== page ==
With a unanimous complaint, the financial City of Madrid has cast out in disbelief the coming increase of taxes on capital gains among president Mariano Rajoy’s worst finance decisions so far.
During the first year, capital gains will be taxed at the same income tax rate of the investor. This includes reimbursements from transfer of shares and investment funds, while interests, fixed income, and dividend income would be exempted.
“This is appalling news,” Banesto Bolsa commented, “individual investors will feel even less likely to participate on the stock market. Those who remain will see less incentives in doing so, and those who were making an effort despite losses and volatility will just leave.”
At ACF, analysts said it was difficult to quantity the impact of the new fiscal treatment and it could mean that an introduction of a financial transaction tax or FTT á la Hollande would be delayed. Even so, “it will harm BME (the company operator of Spain’s stock markets) because its tariff is progressive, that is, higher for lower volumes.”
The sale of shares is currently taxed at 21 percent if profits are below the €6,000 threshold, 25 percent when gains fall between €6,000 and €24,000, and 27 percent for larger sums (it was 21 percent, too, in 2011). In 2013, the tax rate will increase to a minimum 24.75 percent and up to 52 percent for year one, and back to today’s fiscal charge levels in longer term instances.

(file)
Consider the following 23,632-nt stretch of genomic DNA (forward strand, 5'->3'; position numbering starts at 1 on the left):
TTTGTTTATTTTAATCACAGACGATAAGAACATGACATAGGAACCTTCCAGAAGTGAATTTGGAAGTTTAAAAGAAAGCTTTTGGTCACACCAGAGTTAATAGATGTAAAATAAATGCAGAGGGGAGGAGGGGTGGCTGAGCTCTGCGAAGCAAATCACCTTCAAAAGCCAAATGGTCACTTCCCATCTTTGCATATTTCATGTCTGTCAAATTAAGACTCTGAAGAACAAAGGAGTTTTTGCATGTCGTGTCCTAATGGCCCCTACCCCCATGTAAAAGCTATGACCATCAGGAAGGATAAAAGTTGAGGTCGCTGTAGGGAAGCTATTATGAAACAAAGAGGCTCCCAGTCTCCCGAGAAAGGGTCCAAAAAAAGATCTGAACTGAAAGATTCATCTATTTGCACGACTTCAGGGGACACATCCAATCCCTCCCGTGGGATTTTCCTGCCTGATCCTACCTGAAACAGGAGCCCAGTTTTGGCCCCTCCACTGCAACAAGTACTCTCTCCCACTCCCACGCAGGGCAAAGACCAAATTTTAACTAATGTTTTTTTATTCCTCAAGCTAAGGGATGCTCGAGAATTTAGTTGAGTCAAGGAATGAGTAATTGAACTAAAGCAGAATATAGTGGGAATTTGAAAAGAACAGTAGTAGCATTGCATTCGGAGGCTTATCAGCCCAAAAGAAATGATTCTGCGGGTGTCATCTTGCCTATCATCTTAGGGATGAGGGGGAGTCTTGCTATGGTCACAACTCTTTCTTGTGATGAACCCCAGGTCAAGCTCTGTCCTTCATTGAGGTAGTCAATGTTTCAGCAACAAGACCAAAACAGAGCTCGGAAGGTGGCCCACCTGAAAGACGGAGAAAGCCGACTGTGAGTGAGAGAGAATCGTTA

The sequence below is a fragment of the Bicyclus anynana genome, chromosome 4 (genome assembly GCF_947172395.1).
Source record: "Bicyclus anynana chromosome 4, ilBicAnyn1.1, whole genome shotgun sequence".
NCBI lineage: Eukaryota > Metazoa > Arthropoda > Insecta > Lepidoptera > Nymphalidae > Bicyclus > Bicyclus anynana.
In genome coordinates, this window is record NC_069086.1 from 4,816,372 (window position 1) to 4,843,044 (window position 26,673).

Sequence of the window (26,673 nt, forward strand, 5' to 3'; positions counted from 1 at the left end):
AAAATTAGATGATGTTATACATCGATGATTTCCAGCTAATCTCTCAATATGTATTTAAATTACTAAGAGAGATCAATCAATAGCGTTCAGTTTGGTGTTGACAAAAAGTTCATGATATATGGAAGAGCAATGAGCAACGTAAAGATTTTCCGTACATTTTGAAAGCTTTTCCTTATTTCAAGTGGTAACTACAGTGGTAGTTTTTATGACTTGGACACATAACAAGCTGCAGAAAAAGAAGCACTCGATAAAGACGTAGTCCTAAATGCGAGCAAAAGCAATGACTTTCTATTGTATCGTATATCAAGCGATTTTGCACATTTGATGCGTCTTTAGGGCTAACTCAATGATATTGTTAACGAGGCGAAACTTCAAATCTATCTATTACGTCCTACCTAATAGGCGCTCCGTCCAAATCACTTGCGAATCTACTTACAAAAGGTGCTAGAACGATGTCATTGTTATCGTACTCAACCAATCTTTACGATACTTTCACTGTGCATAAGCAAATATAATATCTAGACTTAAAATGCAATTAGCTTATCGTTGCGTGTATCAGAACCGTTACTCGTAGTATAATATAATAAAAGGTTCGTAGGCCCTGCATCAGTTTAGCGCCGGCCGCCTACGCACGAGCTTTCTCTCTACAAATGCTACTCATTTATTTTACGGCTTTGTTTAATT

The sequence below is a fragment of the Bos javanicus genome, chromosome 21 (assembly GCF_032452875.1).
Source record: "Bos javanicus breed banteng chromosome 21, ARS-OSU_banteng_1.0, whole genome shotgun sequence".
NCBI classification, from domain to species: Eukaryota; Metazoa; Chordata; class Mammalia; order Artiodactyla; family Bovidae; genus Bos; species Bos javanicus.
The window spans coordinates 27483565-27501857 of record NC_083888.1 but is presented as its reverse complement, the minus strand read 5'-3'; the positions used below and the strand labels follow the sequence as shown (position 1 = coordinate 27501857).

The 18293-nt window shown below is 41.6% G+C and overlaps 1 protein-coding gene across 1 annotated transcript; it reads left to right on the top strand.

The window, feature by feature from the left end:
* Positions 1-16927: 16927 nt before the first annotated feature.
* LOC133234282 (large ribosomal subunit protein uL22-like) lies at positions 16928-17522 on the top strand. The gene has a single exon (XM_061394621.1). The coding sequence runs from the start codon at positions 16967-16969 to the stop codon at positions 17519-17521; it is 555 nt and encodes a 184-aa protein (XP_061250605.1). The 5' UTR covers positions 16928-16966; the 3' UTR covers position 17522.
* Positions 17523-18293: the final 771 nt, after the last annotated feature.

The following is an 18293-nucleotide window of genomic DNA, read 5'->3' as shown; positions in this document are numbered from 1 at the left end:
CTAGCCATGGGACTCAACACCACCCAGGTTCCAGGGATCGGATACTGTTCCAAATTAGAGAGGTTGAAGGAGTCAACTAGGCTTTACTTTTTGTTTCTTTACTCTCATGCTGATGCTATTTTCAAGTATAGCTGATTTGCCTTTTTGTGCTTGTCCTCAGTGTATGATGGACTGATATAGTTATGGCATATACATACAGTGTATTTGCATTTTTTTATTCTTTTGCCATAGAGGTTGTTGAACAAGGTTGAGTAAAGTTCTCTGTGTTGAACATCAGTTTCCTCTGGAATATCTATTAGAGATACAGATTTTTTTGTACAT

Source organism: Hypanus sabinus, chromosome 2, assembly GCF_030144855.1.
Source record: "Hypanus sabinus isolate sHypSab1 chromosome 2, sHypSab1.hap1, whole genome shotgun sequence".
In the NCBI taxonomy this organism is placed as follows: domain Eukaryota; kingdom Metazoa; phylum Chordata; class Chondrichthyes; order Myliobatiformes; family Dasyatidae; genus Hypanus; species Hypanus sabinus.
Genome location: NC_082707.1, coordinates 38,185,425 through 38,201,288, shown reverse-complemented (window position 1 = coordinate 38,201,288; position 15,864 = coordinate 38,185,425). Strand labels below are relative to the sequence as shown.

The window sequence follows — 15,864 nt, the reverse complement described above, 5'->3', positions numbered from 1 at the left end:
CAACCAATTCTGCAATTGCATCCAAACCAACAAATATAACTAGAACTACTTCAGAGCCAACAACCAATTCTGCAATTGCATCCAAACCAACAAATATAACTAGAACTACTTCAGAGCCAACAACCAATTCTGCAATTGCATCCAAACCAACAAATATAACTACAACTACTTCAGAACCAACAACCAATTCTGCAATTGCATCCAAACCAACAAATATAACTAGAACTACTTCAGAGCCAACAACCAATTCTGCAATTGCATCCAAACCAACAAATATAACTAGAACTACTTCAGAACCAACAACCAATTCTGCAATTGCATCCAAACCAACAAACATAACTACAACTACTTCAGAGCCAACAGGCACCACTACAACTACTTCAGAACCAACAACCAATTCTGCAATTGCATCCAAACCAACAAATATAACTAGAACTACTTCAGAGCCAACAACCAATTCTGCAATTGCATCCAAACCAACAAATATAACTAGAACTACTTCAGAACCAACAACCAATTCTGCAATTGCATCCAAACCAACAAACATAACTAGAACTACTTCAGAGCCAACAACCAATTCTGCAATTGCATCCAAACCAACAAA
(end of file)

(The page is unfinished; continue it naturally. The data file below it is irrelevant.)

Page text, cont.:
France’s particular FTT would charge a 0.2 percent on national share purchases when capitalisation value of the stock exceeds €1 billion, carried out on any market of the world and regardless the residence of the buyer. It may tax high frequency trading operations, too, but the percentages of daily trade volume that could trigger the penalisation haven’t yet been fixed.
No government seems willing to apply the actual FTT unless most neighbours follow suit, which makes sense, but partial versions are beginning to spread. Their success will depend on what the real aim is, which in most cases unfortunately stays in the shadows.
In Spain’s case, the probable result could be small investors getting their hands on bank deposits again. The so-called Salgado Law, which imposed on banks offering high-interest rate deposits a bigger contribution towards the Deposit Guarantee Fund of Credit Institutions, was repealed at the end of last August. Nevertheless, the new Spanish capital gains tax will not become a solution to the suspicions that banks have generated with their abusive behaviour (sales of preferred shares springs to mind).
Equally misguided was the recent short-selling ban in Spain and Italy if the purpose was to restore market confidence in companies affected by depressing domestic economies.
Governments will have only themselves to blame for detrimental consequences to the economy and the capital markets if they use fiscal policy as weapons of party-politics (taxing the affluent sounds trendy to a considerable number of voters) or as temporary plasters.